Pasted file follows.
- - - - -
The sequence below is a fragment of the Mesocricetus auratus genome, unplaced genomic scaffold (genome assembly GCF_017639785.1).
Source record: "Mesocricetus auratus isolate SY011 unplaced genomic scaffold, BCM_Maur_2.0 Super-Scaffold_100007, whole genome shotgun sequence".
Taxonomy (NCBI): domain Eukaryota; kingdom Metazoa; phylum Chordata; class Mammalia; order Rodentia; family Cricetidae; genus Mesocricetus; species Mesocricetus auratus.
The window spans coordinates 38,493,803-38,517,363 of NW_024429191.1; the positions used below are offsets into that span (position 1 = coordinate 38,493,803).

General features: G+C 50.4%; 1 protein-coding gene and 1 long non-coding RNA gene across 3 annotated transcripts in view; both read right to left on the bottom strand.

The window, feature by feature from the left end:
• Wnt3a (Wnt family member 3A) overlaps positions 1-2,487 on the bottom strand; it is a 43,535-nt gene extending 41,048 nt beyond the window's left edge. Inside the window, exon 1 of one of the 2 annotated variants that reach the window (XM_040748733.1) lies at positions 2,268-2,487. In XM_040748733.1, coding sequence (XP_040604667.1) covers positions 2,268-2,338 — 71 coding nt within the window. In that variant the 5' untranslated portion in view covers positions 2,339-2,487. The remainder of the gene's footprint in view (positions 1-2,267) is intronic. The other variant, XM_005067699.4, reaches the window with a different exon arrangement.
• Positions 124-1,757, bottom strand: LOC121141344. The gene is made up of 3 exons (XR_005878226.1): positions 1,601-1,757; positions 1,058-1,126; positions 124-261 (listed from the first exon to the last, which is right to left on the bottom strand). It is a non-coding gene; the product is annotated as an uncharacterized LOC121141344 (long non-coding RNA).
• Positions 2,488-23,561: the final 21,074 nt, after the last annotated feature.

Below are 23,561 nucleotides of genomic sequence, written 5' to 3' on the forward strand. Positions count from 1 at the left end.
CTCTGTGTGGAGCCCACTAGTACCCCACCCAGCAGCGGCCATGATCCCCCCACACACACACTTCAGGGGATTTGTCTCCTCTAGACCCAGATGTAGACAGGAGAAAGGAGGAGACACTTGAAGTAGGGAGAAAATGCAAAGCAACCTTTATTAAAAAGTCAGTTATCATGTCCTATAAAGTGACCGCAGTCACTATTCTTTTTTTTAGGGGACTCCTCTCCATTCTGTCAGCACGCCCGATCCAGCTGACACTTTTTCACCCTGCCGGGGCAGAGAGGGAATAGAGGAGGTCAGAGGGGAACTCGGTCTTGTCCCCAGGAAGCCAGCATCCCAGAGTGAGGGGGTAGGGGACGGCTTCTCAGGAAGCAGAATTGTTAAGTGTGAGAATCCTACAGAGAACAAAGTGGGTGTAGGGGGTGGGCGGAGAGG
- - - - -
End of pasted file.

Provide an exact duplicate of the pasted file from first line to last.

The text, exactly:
The sequence below is a fragment of the Mesocricetus auratus genome, unplaced genomic scaffold (genome assembly GCF_017639785.1).
Source record: "Mesocricetus auratus isolate SY011 unplaced genomic scaffold, BCM_Maur_2.0 Super-Scaffold_100007, whole genome shotgun sequence".
Taxonomy (NCBI): domain Eukaryota; kingdom Metazoa; phylum Chordata; class Mammalia; order Rodentia; family Cricetidae; genus Mesocricetus; species Mesocricetus auratus.
The window spans coordinates 38,493,803-38,517,363 of NW_024429191.1; the positions used below are offsets into that span (position 1 = coordinate 38,493,803).

General features: G+C 50.4%; 1 protein-coding gene and 1 long non-coding RNA gene across 3 annotated transcripts in view; both read right to left on the bottom strand.

The window, feature by feature from the left end:
• Wnt3a (Wnt family member 3A) overlaps positions 1-2,487 on the bottom strand; it is a 43,535-nt gene extending 41,048 nt beyond the window's left edge. Inside the window, exon 1 of one of the 2 annotated variants that reach the window (XM_040748733.1) lies at positions 2,268-2,487. In XM_040748733.1, coding sequence (XP_040604667.1) covers positions 2,268-2,338 — 71 coding nt within the window. In that variant the 5' untranslated portion in view covers positions 2,339-2,487. The remainder of the gene's footprint in view (positions 1-2,267) is intronic. The other variant, XM_005067699.4, reaches the window with a different exon arrangement.
• Positions 124-1,757, bottom strand: LOC121141344. The gene is made up of 3 exons (XR_005878226.1): positions 1,601-1,757; positions 1,058-1,126; positions 124-261 (listed from the first exon to the last, which is right to left on the bottom strand). It is a non-coding gene; the product is annotated as an uncharacterized LOC121141344 (long non-coding RNA).
• Positions 2,488-23,561: the final 21,074 nt, after the last annotated feature.

Below are 23,561 nucleotides of genomic sequence, written 5' to 3' on the forward strand. Positions count from 1 at the left end.
CTCTGTGTGGAGCCCACTAGTACCCCACCCAGCAGCGGCCATGATCCCCCCACACACACACTTCAGGGGATTTGTCTCCTCTAGACCCAGATGTAGACAGGAGAAAGGAGGAGACACTTGAAGTAGGGAGAAAATGCAAAGCAACCTTTATTAAAAAGTCAGTTATCATGTCCTATAAAGTGACCGCAGTCACTATTCTTTTTTTTAGGGGACTCCTCTCCATTCTGTCAGCACGCCCGATCCAGCTGACACTTTTTCACCCTGCCGGGGCAGAGAGGGAATAGAGGAGGTCAGAGGGGAACTCGGTCTTGTCCCCAGGAAGCCAGCATCCCAGAGTGAGGGGGTAGGGGACGGCTTCTCAGGAAGCAGAATTGTTAAGTGTGAGAATCCTACAGAGAACAAAGTGGGTGTAGGGGGTGGGCGGAGAGG